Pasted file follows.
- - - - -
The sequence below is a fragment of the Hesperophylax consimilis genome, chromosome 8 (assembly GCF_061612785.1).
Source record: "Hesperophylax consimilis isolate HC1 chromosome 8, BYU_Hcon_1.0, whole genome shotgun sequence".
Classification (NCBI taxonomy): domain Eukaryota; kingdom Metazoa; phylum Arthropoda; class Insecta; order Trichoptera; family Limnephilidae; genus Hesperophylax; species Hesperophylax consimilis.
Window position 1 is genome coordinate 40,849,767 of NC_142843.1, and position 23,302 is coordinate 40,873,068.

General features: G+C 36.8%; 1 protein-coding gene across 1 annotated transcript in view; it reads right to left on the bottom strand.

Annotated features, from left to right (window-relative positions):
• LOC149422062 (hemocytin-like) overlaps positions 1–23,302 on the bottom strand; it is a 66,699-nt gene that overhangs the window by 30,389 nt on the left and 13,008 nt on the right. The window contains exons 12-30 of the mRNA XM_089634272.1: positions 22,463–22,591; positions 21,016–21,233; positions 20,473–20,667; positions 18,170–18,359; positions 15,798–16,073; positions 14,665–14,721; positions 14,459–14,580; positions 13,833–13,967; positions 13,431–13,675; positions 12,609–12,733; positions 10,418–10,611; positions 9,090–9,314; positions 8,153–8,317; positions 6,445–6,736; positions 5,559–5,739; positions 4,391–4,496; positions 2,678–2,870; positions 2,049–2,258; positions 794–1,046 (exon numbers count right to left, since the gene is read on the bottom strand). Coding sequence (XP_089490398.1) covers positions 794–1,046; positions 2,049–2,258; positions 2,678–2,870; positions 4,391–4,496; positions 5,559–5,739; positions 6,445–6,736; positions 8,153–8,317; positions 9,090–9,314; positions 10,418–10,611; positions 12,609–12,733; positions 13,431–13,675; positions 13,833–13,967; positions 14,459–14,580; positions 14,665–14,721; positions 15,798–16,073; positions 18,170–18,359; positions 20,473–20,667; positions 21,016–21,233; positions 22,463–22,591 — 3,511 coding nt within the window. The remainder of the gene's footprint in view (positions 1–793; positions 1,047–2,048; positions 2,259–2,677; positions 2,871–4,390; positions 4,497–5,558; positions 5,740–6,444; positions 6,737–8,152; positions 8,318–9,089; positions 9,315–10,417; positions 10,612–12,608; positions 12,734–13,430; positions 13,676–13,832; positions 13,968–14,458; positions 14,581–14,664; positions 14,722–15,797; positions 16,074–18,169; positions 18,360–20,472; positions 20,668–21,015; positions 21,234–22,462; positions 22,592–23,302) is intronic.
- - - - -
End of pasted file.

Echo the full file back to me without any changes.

The sequence below is a fragment of the Hesperophylax consimilis genome, chromosome 8 (assembly GCF_061612785.1).
Source record: "Hesperophylax consimilis isolate HC1 chromosome 8, BYU_Hcon_1.0, whole genome shotgun sequence".
Classification (NCBI taxonomy): domain Eukaryota; kingdom Metazoa; phylum Arthropoda; class Insecta; order Trichoptera; family Limnephilidae; genus Hesperophylax; species Hesperophylax consimilis.
Window position 1 is genome coordinate 40,849,767 of NC_142843.1, and position 23,302 is coordinate 40,873,068.

General features: G+C 36.8%; 1 protein-coding gene across 1 annotated transcript in view; it reads right to left on the bottom strand.

Annotated features, from left to right (window-relative positions):
• LOC149422062 (hemocytin-like) overlaps positions 1–23,302 on the bottom strand; it is a 66,699-nt gene that overhangs the window by 30,389 nt on the left and 13,008 nt on the right. The window contains exons 12-30 of the mRNA XM_089634272.1: positions 22,463–22,591; positions 21,016–21,233; positions 20,473–20,667; positions 18,170–18,359; positions 15,798–16,073; positions 14,665–14,721; positions 14,459–14,580; positions 13,833–13,967; positions 13,431–13,675; positions 12,609–12,733; positions 10,418–10,611; positions 9,090–9,314; positions 8,153–8,317; positions 6,445–6,736; positions 5,559–5,739; positions 4,391–4,496; positions 2,678–2,870; positions 2,049–2,258; positions 794–1,046 (exon numbers count right to left, since the gene is read on the bottom strand). Coding sequence (XP_089490398.1) covers positions 794–1,046; positions 2,049–2,258; positions 2,678–2,870; positions 4,391–4,496; positions 5,559–5,739; positions 6,445–6,736; positions 8,153–8,317; positions 9,090–9,314; positions 10,418–10,611; positions 12,609–12,733; positions 13,431–13,675; positions 13,833–13,967; positions 14,459–14,580; positions 14,665–14,721; positions 15,798–16,073; positions 18,170–18,359; positions 20,473–20,667; positions 21,016–21,233; positions 22,463–22,591 — 3,511 coding nt within the window. The remainder of the gene's footprint in view (positions 1–793; positions 1,047–2,048; positions 2,259–2,677; positions 2,871–4,390; positions 4,497–5,558; positions 5,740–6,444; positions 6,737–8,152; positions 8,318–9,089; positions 9,315–10,417; positions 10,612–12,608; positions 12,734–13,430; positions 13,676–13,832; positions 13,968–14,458; positions 14,581–14,664; positions 14,722–15,797; positions 16,074–18,169; positions 18,360–20,472; positions 20,668–21,015; positions 21,234–22,462; positions 22,592–23,302) is intronic.